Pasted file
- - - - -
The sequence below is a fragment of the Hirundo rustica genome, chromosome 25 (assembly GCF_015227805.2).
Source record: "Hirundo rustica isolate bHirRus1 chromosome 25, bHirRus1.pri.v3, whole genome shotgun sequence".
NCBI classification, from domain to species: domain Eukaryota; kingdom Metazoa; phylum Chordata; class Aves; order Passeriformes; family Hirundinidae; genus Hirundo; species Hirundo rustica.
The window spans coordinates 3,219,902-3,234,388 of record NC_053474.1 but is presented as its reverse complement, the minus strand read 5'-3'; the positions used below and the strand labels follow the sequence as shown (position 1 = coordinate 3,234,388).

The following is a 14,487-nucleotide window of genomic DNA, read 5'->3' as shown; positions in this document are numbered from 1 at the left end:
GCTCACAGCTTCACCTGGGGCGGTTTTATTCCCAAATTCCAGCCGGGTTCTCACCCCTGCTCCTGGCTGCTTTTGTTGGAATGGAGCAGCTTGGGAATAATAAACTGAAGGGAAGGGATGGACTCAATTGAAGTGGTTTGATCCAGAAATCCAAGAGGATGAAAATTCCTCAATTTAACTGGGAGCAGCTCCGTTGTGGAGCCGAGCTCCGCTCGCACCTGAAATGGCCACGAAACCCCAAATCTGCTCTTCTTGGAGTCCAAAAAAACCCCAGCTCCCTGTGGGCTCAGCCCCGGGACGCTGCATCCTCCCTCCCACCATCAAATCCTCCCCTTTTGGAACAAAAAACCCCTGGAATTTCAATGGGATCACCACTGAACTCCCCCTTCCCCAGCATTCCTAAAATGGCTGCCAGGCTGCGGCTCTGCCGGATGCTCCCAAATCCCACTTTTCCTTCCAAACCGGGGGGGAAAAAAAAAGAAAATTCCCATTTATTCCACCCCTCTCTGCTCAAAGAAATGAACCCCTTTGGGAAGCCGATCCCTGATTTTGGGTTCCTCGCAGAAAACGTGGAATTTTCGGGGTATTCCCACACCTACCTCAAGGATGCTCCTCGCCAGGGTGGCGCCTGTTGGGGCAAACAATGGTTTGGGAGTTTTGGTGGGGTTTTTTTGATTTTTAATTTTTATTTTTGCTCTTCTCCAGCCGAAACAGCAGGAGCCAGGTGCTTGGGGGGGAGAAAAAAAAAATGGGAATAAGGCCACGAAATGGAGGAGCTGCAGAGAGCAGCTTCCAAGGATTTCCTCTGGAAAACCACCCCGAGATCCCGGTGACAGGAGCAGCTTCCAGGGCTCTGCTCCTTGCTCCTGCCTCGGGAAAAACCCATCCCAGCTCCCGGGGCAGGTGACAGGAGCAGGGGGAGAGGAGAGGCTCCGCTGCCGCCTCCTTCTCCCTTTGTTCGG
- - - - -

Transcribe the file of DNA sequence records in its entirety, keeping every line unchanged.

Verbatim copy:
The sequence below is a fragment of the Hirundo rustica genome, chromosome 25 (assembly GCF_015227805.2).
Source record: "Hirundo rustica isolate bHirRus1 chromosome 25, bHirRus1.pri.v3, whole genome shotgun sequence".
NCBI classification, from domain to species: domain Eukaryota; kingdom Metazoa; phylum Chordata; class Aves; order Passeriformes; family Hirundinidae; genus Hirundo; species Hirundo rustica.
The window spans coordinates 3,219,902-3,234,388 of record NC_053474.1 but is presented as its reverse complement, the minus strand read 5'-3'; the positions used below and the strand labels follow the sequence as shown (position 1 = coordinate 3,234,388).

The following is a 14,487-nucleotide window of genomic DNA, read 5'->3' as shown; positions in this document are numbered from 1 at the left end:
GCTCACAGCTTCACCTGGGGCGGTTTTATTCCCAAATTCCAGCCGGGTTCTCACCCCTGCTCCTGGCTGCTTTTGTTGGAATGGAGCAGCTTGGGAATAATAAACTGAAGGGAAGGGATGGACTCAATTGAAGTGGTTTGATCCAGAAATCCAAGAGGATGAAAATTCCTCAATTTAACTGGGAGCAGCTCCGTTGTGGAGCCGAGCTCCGCTCGCACCTGAAATGGCCACGAAACCCCAAATCTGCTCTTCTTGGAGTCCAAAAAAACCCCAGCTCCCTGTGGGCTCAGCCCCGGGACGCTGCATCCTCCCTCCCACCATCAAATCCTCCCCTTTTGGAACAAAAAACCCCTGGAATTTCAATGGGATCACCACTGAACTCCCCCTTCCCCAGCATTCCTAAAATGGCTGCCAGGCTGCGGCTCTGCCGGATGCTCCCAAATCCCACTTTTCCTTCCAAACCGGGGGGGAAAAAAAAAGAAAATTCCCATTTATTCCACCCCTCTCTGCTCAAAGAAATGAACCCCTTTGGGAAGCCGATCCCTGATTTTGGGTTCCTCGCAGAAAACGTGGAATTTTCGGGGTATTCCCACACCTACCTCAAGGATGCTCCTCGCCAGGGTGGCGCCTGTTGGGGCAAACAATGGTTTGGGAGTTTTGGTGGGGTTTTTTTGATTTTTAATTTTTATTTTTGCTCTTCTCCAGCCGAAACAGCAGGAGCCAGGTGCTTGGGGGGGAGAAAAAAAAAATGGGAATAAGGCCACGAAATGGAGGAGCTGCAGAGAGCAGCTTCCAAGGATTTCCTCTGGAAAACCACCCCGAGATCCCGGTGACAGGAGCAGCTTCCAGGGCTCTGCTCCTTGCTCCTGCCTCGGGAAAAACCCATCCCAGCTCCCGGGGCAGGTGACAGGAGCAGGGGGAGAGGAGAGGCTCCGCTGCCGCCTCCTTCTCCCTTTGTTCGG